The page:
Daniel Ponce De Leon vs. Abner Mares: Round-by-Round Analysis and Recap
The Abner Mares (26-0, 14 KO) vs. Daniel Ponce De Leon (44-5) clash wasn't quite as good as some thought, but it was a nice final appetizer before the main event. This fight preceded Floyd Mayweather vs. Robert Guerrero at the MGM Grand in Las Vegas on Saturday.
Mares made sure the crowd saw fireworks.
He dropped Ponce De Leon twice en route to a ninth-round TKO victory. Mares gained the WBC featherweight title and has immediately made himself the biggest presence in the division.
The ending was a little controversial, though. Mares had decked Ponce De Leon in the ninth, and the champion was hurt. Ponce De Leon made it to his feet, but Mares was all over him.
Referee Jay Nady stepped in to end the fight to the chagrin of some fans and to the Showtime broadcasting team of Paulie Malignaggi and Al Bernstein.
Here's how the fight broke down from round to round.
The opening round was exactly what most of us expected. Mares came forward with his head down. Ponce De Leon attempted to counter him on the way in.
A few of the punches found their mark from both fighters. Per the Showtime telecast, both men landed 16 punches apiece.
It was too close to give either man an edge. I called this one even.
In a very competitive round, Ponce De Leon was doing a great jab fighting and countering off the ropes. He was beginning to throw solid uppercuts, but Mares landed the telling blow in the round.
A hard left hand with about six seconds left in the round dropped Ponce De Leon. It didn't seem to badly hurt the champion, but he learned that Mares could tag him.
Mares' speed advantage was on display in this round. Ponce De Leon seemed a bit gun shy after being dropped in the previous round.
After taking another hard left hand in the closing seconds, there was no doubt who earned the 10-9 edge in the third.
Ponce De Leon bounced back pretty well for the fourth. His jab found the mark enough to take the round, in my eyes. Mares was a bit too wide with his punches, and it cost him.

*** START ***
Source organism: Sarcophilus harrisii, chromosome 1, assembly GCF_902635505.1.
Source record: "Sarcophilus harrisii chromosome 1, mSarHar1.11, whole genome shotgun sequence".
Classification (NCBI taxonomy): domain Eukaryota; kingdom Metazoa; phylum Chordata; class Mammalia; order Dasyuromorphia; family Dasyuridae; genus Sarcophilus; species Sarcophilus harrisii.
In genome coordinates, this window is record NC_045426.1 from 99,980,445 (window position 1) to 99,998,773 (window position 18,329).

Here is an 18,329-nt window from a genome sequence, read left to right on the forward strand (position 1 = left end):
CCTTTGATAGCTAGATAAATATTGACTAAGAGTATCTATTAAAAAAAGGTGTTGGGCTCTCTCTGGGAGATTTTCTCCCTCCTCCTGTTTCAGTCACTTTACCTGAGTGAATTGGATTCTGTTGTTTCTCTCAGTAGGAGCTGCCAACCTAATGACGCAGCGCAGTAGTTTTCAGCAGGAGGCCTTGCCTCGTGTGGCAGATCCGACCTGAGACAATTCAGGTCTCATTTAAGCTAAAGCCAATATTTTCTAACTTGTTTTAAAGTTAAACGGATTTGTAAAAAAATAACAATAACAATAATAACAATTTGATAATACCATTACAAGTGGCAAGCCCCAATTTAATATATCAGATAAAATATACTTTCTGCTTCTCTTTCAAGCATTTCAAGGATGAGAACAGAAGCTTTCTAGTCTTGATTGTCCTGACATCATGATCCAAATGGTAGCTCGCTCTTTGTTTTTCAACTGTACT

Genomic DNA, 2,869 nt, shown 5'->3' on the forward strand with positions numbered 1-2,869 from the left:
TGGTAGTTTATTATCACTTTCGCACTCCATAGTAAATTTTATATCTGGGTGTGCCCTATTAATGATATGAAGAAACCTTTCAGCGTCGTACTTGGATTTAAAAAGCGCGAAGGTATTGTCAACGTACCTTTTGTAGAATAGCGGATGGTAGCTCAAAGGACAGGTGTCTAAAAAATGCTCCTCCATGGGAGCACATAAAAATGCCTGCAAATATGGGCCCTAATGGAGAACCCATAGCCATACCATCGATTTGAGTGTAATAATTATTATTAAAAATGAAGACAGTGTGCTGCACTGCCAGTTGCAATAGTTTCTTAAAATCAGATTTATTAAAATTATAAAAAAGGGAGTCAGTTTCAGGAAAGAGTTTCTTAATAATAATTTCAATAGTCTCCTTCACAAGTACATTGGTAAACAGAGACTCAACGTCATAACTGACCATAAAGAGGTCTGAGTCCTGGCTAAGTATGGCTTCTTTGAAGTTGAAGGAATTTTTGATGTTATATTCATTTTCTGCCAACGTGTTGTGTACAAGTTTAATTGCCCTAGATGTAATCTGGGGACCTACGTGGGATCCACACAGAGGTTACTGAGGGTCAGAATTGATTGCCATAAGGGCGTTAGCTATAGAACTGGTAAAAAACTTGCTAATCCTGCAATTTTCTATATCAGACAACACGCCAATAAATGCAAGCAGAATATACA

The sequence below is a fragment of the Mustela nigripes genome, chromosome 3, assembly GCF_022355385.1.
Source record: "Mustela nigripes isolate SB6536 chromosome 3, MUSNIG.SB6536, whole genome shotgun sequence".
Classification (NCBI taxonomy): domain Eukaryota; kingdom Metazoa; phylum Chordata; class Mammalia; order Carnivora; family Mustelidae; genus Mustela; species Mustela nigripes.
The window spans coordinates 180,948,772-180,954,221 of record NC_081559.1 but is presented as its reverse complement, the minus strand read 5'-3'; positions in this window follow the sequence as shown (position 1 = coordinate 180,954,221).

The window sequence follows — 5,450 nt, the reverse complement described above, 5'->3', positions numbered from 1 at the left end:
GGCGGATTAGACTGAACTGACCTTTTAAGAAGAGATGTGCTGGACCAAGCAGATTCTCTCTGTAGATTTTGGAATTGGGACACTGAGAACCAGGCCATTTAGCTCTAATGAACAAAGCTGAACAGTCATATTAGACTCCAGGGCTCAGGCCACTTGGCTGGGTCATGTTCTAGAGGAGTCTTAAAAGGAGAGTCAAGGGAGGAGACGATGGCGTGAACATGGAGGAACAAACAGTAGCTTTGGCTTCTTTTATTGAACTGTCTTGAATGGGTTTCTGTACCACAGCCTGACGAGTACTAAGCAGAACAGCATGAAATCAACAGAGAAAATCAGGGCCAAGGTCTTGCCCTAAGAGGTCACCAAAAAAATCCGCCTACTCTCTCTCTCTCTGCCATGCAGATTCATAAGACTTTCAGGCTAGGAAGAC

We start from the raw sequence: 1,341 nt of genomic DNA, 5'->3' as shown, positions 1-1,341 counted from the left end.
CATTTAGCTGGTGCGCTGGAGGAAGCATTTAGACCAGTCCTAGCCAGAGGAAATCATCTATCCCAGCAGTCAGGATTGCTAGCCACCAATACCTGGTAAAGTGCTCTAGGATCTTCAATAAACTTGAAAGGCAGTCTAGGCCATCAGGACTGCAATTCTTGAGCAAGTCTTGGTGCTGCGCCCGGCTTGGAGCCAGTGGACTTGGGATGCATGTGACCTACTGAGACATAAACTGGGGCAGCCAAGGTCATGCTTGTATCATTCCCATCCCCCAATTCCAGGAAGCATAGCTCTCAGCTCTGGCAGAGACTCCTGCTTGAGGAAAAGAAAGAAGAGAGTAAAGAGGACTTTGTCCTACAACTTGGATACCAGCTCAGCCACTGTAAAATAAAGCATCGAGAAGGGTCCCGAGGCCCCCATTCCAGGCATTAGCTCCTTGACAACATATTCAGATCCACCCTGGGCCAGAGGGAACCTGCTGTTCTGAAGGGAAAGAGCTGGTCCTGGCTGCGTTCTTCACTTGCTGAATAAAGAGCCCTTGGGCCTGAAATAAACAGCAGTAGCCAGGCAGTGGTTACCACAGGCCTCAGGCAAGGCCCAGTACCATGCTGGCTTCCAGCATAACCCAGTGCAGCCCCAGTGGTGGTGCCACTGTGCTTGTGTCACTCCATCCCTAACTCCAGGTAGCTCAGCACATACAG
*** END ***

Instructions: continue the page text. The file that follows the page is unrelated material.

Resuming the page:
He didn't land with enough regularity, but it was still clear Mares was in control overall.
The fifth round was difficult to score, but it appeared that Ponce De Leon did better work. His jab, straight-left combination stood out in an uneventful three minutes.
Through the last three rounds, Ponce De Leon had started to take control. He began to back Mares up, and even though neither were landing big, Ponce De Leon seemed to control the tempo.
Malignaggi, Steve Farhood and Bernstein had Mares up 59-54 through five rounds; I had the fight even at 57.
Who should Mares fight first?
Mares seemed to be picking things up in this round. He took a low blow in the round, but no point deduction or warning occurred.
Nady ruled that Mares' holding caused the low blow. It was seemingly insignificant as Mares won the round.
Even though it appeared Mares might be tiring, he still landed the more telling blows in the round. His jab, over-hand right combination found the mark enough to take the eighth round.
The two featherweights were firing shots with fury. Mares dropped Ponce De Leon with a vicious right hand. The champion was hurt and on wobbly legs. He made it to his feet, and Mares pounced like a cat.
He had Ponce De Leon on the ropes teeing off, and Nady jumped in to stop the fight. Was the stoppage premature? Perhaps, but it did appear the end was near.
Ponce De Leon demands a rematch. That stoppage MIGHT have been a little quick, but Mares was closing and in control. No rematch needed here— Chris Mannix (@ChrisMannixSI) May 5, 2013
At the end of the day, it probably only abbreviated the inevitable.
Follow me, because I love boxing and you do too.
What is the duplicate article?
Why is this article offensive?
Where is this article plagiarized from?
Why is this article poorly edited?